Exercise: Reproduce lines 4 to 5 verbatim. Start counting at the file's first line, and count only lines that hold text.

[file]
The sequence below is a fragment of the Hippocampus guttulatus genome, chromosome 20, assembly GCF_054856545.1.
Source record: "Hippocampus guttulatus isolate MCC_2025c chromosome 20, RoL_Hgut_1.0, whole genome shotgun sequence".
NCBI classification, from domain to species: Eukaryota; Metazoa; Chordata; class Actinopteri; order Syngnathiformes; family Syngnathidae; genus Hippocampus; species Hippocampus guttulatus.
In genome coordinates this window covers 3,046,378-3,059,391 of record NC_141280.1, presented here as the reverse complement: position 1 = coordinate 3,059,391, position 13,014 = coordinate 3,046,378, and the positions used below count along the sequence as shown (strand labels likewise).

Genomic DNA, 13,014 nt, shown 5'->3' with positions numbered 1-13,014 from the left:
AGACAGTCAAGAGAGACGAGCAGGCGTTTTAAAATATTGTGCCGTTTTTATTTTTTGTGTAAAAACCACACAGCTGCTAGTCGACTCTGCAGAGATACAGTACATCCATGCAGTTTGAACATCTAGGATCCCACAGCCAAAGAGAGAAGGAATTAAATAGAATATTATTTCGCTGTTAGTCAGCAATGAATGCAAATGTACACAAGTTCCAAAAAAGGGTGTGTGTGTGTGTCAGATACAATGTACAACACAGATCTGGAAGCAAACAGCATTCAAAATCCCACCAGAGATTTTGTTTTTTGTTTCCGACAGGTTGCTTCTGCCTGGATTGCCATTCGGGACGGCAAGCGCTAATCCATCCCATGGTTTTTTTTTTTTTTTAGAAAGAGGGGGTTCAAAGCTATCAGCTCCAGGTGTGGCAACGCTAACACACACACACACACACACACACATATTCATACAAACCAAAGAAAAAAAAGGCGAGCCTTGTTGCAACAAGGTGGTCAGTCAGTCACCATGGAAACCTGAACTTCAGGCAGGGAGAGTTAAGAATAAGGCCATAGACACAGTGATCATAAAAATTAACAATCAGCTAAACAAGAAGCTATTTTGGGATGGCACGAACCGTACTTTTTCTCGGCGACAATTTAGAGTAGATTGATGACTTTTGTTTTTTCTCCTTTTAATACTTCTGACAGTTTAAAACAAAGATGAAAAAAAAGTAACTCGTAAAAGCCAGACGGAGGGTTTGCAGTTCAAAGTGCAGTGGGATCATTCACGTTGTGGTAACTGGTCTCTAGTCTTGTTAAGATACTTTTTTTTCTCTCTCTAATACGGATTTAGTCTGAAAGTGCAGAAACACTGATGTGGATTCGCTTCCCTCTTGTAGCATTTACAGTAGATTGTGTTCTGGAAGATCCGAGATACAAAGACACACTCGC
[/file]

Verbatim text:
In genome coordinates this window covers 3,046,378-3,059,391 of record NC_141280.1, presented here as the reverse complement: position 1 = coordinate 3,059,391, position 13,014 = coordinate 3,046,378, and the positions used below count along the sequence as shown (strand labels likewise).

Genomic DNA, 13,014 nt, shown 5'->3' with positions numbered 1-13,014 from the left: